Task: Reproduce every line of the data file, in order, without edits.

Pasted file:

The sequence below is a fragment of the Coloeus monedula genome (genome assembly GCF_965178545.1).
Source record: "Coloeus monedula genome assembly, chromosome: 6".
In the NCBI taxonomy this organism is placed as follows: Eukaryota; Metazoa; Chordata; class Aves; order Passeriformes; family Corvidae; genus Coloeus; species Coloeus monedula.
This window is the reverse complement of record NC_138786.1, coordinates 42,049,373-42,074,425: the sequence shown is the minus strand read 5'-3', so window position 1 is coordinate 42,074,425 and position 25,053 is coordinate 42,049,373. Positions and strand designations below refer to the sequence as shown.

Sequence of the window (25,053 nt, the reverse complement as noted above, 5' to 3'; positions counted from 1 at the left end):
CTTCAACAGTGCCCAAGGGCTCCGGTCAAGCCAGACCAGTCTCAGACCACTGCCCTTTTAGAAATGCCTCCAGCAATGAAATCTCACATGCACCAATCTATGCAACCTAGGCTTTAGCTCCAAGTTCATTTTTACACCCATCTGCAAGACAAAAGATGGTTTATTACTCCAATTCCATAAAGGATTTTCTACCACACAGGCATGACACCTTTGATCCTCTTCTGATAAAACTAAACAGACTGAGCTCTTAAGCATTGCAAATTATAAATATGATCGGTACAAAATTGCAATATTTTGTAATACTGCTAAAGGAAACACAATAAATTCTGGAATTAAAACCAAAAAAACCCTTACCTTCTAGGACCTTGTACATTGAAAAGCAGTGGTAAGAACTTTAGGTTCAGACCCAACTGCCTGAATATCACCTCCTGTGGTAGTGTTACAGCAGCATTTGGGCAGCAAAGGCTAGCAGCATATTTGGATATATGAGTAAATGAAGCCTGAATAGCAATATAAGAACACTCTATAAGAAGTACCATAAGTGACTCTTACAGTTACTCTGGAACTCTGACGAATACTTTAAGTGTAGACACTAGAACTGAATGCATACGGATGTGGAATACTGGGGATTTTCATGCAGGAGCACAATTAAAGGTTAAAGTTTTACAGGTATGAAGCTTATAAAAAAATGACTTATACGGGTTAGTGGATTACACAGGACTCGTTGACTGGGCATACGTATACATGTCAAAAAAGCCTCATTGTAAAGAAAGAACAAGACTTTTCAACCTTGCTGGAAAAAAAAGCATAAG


The sequence below is a fragment of the Coloeus monedula genome (genome assembly GCF_965178545.1).
Source record: "Coloeus monedula genome assembly, chromosome: 6".
In the NCBI taxonomy this organism is placed as follows: Eukaryota; Metazoa; Chordata; class Aves; order Passeriformes; family Corvidae; genus Coloeus; species Coloeus monedula.
This window is the reverse complement of record NC_138786.1, coordinates 42,049,373-42,074,425: the sequence shown is the minus strand read 5'-3', so window position 1 is coordinate 42,074,425 and position 25,053 is coordinate 42,049,373. Positions and strand designations below refer to the sequence as shown.

Sequence of the window (25,053 nt, the reverse complement as noted above, 5' to 3'; positions counted from 1 at the left end):
CTTCAACAGTGCCCAAGGGCTCCGGTCAAGCCAGACCAGTCTCAGACCACTGCCCTTTTAGAAATGCCTCCAGCAATGAAATCTCACATGCACCAATCTATGCAACCTAGGCTTTAGCTCCAAGTTCATTTTTACACCCATCTGCAAGACAAAAGATGGTTTATTACTCCAATTCCATAAAGGATTTTCTACCACACAGGCATGACACCTTTGATCCTCTTCTGATAAAACTAAACAGACTGAGCTCTTAAGCATTGCAAATTATAAATATGATCGGTACAAAATTGCAATATTTTGTAATACTGCTAAAGGAAACACAATAAATTCTGGAATTAAAACCAAAAAAACCCTTACCTTCTAGGACCTTGTACATTGAAAAGCAGTGGTAAGAACTTTAGGTTCAGACCCAACTGCCTGAATATCACCTCCTGTGGTAGTGTTACAGCAGCATTTGGGCAGCAAAGGCTAGCAGCATATTTGGATATATGAGTAAATGAAGCCTGAATAGCAATATAAGAACACTCTATAAGAAGTACCATAAGTGACTCTTACAGTTACTCTGGAACTCTGACGAATACTTTAAGTGTAGACACTAGAACTGAATGCATACGGATGTGGAATACTGGGGATTTTCATGCAGGAGCACAATTAAAGGTTAAAGTTTTACAGGTATGAAGCTTATAAAAAAATGACTTATACGGGTTAGTGGATTACACAGGACTCGTTGACTGGGCATACGTATACATGTCAAAAAAGCCTCATTGTAAAGAAAGAACAAGACTTTTCAACCTTGCTGGAAAAAAAAGCATAAG